Notwithstanding that a truck may be legally parked, a carrier may still be found negligent when one of its driver’s has created an obstructed view.
In the case of Lawson v Safeway, 119 Cal Rptr 3d 366 (Ct App 1st Dist CA 2010), the court upheld a jury’s verdict that the truck driver was partially at fault, 35%, for a collision between a car entering an intersection and a motorcycle. The tractor trailer was parked legally on the side of the highway; however, the position of the trailer blocked the view of oncoming traffic for a driver attempting to cross and turn onto the highway.
Liability for an accident may arise for a carrier any time a driver fails to use ordinary care to prevent others from being injured as the result of his/her conduct. More than just following the law should be considered. In addition to the traffic laws, drivers should also take into account weather conditions, traffic conditions, and general public safety.
In this situation, the Court reasoned that it is readily foreseeable that parking a large, commercial truck near an intersection may obstruct the views of passing motorists and cause them to collide. Such conduct involves an unreasonable risk of foreseeable harm.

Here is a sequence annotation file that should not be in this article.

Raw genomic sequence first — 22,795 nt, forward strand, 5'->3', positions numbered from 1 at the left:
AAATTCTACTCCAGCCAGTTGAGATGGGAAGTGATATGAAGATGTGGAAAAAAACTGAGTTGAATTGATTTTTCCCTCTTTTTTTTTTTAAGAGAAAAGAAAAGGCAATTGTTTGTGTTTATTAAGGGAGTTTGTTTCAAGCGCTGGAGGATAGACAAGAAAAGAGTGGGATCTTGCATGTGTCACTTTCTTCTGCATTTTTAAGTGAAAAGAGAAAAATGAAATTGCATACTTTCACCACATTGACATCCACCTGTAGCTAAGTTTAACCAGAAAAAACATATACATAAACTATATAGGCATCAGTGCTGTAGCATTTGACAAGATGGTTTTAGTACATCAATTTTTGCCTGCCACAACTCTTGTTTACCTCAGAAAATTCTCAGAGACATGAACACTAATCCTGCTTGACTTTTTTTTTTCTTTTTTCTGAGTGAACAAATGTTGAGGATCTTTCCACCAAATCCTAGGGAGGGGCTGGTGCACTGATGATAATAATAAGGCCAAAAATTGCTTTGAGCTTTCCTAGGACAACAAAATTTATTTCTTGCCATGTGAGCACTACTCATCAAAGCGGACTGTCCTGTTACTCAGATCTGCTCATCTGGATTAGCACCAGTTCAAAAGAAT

Stated otherwise, a legally parked truck may still create an unnecessary hazard. From the Court’s perspective, the drivers of commercial vehicles are or should be professionally trained to be aware of the risk of blocking other drivers’ sight lines when parking.
Five other jurisdictions have rulings similar to this recent California case. Only two other states have accepted legal parking as a defense.
This article is for general informational purposes only, it is neither legal advice nor is it intended to be legal advice; and it is not an exclusive statement of statutory or regulatory provisions or case law. Any questions should be submitted to your attorney for his/her analysis.